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Ancient woodland could be destroyed to make way for building in ‘offsetting’ push

The Environment Secretary has suggested that ancient woodland over 400 years old could be cut down if younger trees are planted elsewhere

Developers could be granted permission to destroy ancient woodland if they agree to plant new young trees elsewhere, the Environment Secretary has suggested.

Despite admitting that it would be impossible to recreate in the present highly developed ancient woodland habitats, Owen Paterson argued that the loss could be mitigated by a “huge offset” of planting elsewhere.

Ancient woodland is classed as areas that have been continuously wooded for over 400 years. A third of all woods in England are ancient, covering 350,000 hectares.

In an interview with The Times, Owen Paterson claimed that the policy, referred to as ‘biodiversity offsetting’, will “deliver a better environment over the long term”.

He cited the building of the M6 toll road around Birmingham as an example that could be followed in a future scheme, for which 100 new trees were planted for every one cut down to make way for the road.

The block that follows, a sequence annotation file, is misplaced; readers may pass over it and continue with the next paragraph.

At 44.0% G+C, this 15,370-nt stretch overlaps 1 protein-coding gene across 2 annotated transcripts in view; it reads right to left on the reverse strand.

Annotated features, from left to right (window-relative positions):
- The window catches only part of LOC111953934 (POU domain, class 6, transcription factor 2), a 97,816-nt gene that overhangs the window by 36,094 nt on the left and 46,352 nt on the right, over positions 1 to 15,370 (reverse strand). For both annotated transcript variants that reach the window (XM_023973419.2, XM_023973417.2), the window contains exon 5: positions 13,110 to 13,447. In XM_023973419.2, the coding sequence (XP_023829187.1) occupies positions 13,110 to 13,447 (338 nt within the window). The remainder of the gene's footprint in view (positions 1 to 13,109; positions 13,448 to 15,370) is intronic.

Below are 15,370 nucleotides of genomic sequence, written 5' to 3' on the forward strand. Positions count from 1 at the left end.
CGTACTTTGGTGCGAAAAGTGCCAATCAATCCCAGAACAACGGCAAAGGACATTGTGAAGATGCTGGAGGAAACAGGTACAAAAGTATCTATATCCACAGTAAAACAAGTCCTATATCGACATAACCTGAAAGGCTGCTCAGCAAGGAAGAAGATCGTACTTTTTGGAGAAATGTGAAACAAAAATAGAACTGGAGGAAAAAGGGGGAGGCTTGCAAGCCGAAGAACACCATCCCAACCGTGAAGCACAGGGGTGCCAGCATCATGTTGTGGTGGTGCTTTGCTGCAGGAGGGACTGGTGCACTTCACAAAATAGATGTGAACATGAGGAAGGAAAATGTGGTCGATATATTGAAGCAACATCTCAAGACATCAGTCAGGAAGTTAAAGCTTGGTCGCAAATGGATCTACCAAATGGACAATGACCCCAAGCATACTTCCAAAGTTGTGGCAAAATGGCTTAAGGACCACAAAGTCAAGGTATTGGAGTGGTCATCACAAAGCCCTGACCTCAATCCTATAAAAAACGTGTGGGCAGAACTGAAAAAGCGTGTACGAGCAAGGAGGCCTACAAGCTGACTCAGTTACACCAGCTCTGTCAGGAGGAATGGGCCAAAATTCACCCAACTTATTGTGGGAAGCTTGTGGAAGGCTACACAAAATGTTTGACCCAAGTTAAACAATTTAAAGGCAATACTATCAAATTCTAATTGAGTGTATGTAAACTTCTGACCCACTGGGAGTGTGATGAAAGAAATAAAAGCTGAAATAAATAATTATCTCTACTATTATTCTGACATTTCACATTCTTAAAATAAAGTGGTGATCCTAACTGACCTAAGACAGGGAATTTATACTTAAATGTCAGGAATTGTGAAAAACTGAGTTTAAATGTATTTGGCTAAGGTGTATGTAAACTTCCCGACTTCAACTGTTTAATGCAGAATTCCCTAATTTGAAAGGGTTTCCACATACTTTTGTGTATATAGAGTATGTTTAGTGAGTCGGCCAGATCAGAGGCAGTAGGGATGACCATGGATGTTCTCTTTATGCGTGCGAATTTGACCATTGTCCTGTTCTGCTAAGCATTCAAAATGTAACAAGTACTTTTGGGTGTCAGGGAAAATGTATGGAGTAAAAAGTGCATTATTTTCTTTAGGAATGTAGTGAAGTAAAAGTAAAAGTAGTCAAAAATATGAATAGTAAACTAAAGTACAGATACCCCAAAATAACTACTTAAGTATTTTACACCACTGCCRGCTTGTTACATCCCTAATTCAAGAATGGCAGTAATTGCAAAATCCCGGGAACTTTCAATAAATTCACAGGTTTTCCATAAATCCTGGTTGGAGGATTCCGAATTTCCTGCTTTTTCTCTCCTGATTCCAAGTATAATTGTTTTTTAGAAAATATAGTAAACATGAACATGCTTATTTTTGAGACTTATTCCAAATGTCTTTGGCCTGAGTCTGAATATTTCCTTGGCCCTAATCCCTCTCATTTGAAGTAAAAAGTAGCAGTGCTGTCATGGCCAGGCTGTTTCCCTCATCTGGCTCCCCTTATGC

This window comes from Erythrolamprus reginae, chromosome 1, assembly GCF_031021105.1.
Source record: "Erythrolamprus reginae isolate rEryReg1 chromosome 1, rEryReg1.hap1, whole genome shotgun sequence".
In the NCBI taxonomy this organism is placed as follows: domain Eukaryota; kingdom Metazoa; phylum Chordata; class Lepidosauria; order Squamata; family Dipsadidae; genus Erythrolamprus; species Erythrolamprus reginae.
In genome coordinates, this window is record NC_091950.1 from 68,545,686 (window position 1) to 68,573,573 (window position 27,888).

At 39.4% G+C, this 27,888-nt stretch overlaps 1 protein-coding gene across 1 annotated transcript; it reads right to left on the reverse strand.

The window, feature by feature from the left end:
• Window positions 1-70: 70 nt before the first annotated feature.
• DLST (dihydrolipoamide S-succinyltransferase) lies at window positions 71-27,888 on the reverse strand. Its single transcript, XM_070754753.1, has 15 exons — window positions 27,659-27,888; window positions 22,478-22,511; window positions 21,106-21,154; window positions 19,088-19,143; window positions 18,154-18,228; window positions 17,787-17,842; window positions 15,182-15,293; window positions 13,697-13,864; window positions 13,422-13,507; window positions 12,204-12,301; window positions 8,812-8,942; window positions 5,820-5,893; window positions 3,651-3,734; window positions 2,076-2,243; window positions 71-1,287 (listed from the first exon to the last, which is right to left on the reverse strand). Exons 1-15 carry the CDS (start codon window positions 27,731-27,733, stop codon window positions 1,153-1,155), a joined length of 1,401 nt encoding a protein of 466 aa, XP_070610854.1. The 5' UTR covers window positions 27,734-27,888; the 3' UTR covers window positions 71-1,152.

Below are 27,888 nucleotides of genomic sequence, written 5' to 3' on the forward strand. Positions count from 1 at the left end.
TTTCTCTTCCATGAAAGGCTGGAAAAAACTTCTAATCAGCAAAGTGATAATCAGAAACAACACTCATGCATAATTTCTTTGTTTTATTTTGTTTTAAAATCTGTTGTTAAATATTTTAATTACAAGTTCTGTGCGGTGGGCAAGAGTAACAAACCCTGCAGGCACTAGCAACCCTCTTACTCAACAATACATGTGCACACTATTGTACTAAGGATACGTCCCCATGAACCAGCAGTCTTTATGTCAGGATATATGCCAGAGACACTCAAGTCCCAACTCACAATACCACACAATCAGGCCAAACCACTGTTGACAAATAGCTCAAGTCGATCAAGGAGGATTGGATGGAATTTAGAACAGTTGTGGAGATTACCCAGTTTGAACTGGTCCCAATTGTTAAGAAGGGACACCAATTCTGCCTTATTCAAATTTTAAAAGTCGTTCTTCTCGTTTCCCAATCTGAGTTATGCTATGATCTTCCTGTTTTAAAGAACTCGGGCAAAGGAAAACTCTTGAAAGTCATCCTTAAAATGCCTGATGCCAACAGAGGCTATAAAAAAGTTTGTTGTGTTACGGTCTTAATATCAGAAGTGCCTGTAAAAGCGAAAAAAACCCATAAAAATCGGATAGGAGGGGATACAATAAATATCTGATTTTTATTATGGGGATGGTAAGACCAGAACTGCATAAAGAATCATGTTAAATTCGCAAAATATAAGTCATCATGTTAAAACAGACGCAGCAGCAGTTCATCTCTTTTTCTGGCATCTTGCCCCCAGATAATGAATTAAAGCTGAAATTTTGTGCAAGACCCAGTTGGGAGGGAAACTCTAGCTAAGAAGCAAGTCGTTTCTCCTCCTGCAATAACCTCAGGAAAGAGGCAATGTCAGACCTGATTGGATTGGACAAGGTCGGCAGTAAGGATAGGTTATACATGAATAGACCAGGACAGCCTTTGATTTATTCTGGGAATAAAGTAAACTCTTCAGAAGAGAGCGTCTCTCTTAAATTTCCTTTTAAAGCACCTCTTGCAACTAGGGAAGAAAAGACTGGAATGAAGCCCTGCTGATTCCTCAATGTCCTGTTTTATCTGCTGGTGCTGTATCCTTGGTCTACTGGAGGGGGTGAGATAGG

“I think it was 10,000 mature trees [lost] and they planted a million young ones,” he said.

“Now people will say that’s no good for our generation but over the long term that is an enormous increase in the number of trees. That is a practical example of a high amount of planting following a tragic loss of some wonderful trees.”

Mr Paterson added that he would like to make offsetting compulsory in the future as the ‘market’ for bulldozing the ancient trees grows. “In the longer term, the more you can move towards a mandatory [system] the more you get a market,” he said.

“You do want people to come forward with offsettable sites, that’s the key thing. You want a bank of sites [with groups saying] ‘come and improve our woodland’.”

Reacting to Mr Paterson’s comments, Friends of the Earth told the BBC that rather than putting nature “up for sale”, the Government should strengthen wildlife protection through the planning system.

The Department for the Environment said that permission would be only granted to build on ancient woodland in exceptional circumstances. “Offsetting would then ensure substantial environmental benefits are provided,” a spokesperson   told the Times.